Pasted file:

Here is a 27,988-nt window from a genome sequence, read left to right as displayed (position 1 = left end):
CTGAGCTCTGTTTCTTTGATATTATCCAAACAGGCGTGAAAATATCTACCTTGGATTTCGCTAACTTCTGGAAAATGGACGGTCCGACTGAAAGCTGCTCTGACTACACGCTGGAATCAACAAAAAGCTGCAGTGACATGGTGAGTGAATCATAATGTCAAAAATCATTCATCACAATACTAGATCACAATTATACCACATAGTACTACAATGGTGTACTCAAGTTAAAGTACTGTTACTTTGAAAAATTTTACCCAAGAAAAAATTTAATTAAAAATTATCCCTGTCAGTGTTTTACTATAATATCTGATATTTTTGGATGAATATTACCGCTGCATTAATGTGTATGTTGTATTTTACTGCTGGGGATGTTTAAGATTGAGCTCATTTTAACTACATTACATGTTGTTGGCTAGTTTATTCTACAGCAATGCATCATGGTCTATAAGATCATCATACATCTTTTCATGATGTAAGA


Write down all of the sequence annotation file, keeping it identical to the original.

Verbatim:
Here is a 27,988-nt window from a genome sequence, read left to right as displayed (position 1 = left end):
CTGAGCTCTGTTTCTTTGATATTATCCAAACAGGCGTGAAAATATCTACCTTGGATTTCGCTAACTTCTGGAAAATGGACGGTCCGACTGAAAGCTGCTCTGACTACACGCTGGAATCAACAAAAAGCTGCAGTGACATGGTGAGTGAATCATAATGTCAAAAATCATTCATCACAATACTAGATCACAATTATACCACATAGTACTACAATGGTGTACTCAAGTTAAAGTACTGTTACTTTGAAAAATTTTACCCAAGAAAAAATTTAATTAAAAATTATCCCTGTCAGTGTTTTACTATAATATCTGATATTTTTGGATGAATATTACCGCTGCATTAATGTGTATGTTGTATTTTACTGCTGGGGATGTTTAAGATTGAGCTCATTTTAACTACATTACATGTTGTTGGCTAGTTTATTCTACAGCAATGCATCATGGTCTATAAGATCATCATACATCTTTTCATGATGTAAGA